#3. Overhead Squat
This exercise is great for teaching the proper positions for the snatch and has many benefits for all trainees. It will develop flexibility, both static and dynamic, in many of the major upper body and lower body muscle groups. This makes it an excellent warm-up exercise, especially for squats and overhead presses. To increase the difficulty of the overhead squat, you can use more weight or use a closer grip.
The overhead squat is also an excellent exercise for coaches to assess structural balance in their athletes, as any excessive tightness or weakness will affect an athlete’s ability to properly perform the movement. Here are some key technical aspects of this exercise:
- Heels remain on the floor as you squat down
- Kneecaps remain in line with your long toe during the descent
- Bar stays behind the knees during entire movement
- The arms do not bend during the descent
- The hips do not shift laterally during the descent
- The head remains level throughout exercise
- It’s possible to easily descend below parallel
- There is no pain while performing the exercise
#4. Seated Calf Raise
This is an excellent exercise to counteract the damage done to our calves and feet by our lifestyle. Because we spend most of our waking hours in close-fitting shoes that desensitize the nerves of the feet and provide external stability to the ankle, often we develop tight calves and become susceptible to flat (valgus) feet, which affects the functioning of the foot. Having poorly functioning feet impairs athletic performance and can increase the risk of knee and back pain. The seated calf raise develops the soleus calf muscles and also stretches these muscles by working them throughout a full range of motion. In women who wear high heels, the soleus muscles are often especially tight.
When training the soleus, consider that this muscle consists primarily of slow-twitch muscle fibers. As such, they respond better to higher reps than the gastrocnemius does, as the gastrocnemius consists primarily of fast-twitch fibers.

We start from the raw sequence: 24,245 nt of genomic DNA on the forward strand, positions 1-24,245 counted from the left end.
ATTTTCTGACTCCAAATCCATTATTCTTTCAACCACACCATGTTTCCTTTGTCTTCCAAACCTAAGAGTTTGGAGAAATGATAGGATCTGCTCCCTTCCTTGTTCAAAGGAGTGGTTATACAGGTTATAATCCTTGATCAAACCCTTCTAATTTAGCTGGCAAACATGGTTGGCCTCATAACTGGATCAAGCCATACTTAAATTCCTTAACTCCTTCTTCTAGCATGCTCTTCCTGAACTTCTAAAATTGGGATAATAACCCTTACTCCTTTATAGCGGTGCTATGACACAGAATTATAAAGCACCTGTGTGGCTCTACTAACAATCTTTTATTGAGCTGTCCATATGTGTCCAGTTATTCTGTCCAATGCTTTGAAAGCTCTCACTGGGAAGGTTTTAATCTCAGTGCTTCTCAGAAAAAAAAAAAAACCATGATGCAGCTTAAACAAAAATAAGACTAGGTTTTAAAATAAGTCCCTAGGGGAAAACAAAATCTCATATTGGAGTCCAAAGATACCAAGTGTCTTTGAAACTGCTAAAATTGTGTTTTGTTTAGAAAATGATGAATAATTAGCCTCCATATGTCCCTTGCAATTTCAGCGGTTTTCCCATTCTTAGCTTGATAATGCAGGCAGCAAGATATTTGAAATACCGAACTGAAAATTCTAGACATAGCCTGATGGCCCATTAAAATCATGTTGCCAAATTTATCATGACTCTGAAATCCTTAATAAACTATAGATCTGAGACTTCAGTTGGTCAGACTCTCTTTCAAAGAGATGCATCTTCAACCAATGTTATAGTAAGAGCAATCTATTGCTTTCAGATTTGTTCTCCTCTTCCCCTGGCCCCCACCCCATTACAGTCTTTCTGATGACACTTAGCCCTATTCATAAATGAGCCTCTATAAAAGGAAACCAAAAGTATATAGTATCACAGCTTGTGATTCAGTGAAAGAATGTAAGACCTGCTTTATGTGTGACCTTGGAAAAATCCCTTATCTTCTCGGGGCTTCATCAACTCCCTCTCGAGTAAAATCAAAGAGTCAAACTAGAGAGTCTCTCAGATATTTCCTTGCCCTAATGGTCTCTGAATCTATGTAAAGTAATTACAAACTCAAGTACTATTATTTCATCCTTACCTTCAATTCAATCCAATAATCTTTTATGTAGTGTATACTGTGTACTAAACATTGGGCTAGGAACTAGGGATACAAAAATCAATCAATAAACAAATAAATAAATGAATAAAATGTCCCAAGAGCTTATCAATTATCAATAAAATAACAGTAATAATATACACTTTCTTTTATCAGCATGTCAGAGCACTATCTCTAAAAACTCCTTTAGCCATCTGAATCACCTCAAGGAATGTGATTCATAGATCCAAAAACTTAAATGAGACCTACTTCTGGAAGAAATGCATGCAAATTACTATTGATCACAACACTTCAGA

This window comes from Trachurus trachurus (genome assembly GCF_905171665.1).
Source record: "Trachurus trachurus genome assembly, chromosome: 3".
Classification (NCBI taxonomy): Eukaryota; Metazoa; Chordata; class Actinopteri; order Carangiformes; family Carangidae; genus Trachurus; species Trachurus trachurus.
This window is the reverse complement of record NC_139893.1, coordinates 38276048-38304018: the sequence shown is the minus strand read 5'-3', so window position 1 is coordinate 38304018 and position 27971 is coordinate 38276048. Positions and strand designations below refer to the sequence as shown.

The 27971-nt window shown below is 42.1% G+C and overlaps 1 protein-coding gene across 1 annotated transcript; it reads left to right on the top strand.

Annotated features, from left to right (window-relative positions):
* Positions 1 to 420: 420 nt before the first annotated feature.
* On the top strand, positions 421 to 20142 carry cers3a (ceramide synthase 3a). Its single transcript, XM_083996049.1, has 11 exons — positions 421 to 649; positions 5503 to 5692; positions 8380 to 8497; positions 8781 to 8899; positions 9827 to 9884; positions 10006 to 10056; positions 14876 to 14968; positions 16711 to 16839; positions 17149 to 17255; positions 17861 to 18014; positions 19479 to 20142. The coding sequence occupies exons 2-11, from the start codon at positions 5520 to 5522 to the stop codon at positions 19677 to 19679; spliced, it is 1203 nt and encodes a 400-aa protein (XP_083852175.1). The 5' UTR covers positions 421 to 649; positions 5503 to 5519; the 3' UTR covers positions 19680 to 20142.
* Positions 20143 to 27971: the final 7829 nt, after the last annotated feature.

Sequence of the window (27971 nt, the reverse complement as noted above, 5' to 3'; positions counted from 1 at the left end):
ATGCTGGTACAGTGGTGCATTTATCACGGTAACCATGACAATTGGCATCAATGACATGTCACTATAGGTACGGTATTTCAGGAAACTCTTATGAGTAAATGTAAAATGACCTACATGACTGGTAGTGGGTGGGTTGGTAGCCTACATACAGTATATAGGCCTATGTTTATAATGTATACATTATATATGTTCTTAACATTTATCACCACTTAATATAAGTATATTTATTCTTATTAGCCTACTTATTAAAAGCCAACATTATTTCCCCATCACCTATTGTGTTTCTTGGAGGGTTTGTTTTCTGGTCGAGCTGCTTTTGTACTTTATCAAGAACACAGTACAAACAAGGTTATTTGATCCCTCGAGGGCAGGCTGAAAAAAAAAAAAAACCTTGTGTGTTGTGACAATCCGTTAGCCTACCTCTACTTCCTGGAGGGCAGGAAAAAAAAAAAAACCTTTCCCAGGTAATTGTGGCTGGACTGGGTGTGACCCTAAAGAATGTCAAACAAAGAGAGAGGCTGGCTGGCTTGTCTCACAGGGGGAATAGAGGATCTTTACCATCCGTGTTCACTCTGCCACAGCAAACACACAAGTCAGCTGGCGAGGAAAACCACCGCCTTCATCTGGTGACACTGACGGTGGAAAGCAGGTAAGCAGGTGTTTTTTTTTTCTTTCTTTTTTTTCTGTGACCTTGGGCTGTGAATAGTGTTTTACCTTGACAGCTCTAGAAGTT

In the early days of bodybuilding the barbell pullover was a standard exercise, but today it is seldom performed. Arthur Jones with his Nautilus machines created interest in this exercise (he called it the “Upper Body Squat), but now few gyms carry these machines.
The pullover develops the lats, pectoralis major and minor, and the muscles attached to the ribs called serratus anterior. It also develops the rectus abdominus, contracting these muscles isometrically.
Two basic types of pullovers are straight-arm and bent-arm. Considerably less weight can be used with the straight-arm pullover; with bent-arm pullovers it’s especially important to anchor your feet. One popular variation that works both the lats and the triceps is performed with an EZ curl bar. Start with the bar resting on your chest, and while keeping the weight close to your head, lower the bar behind you with bent arms; upon the return, finish off the exercise with a close-grip press.
This list is by no means complete, so check out Bill Pearl’s book for many more neglected exercises that are worth your attention. In the meantime, give these five a try and see what you’ve been missing.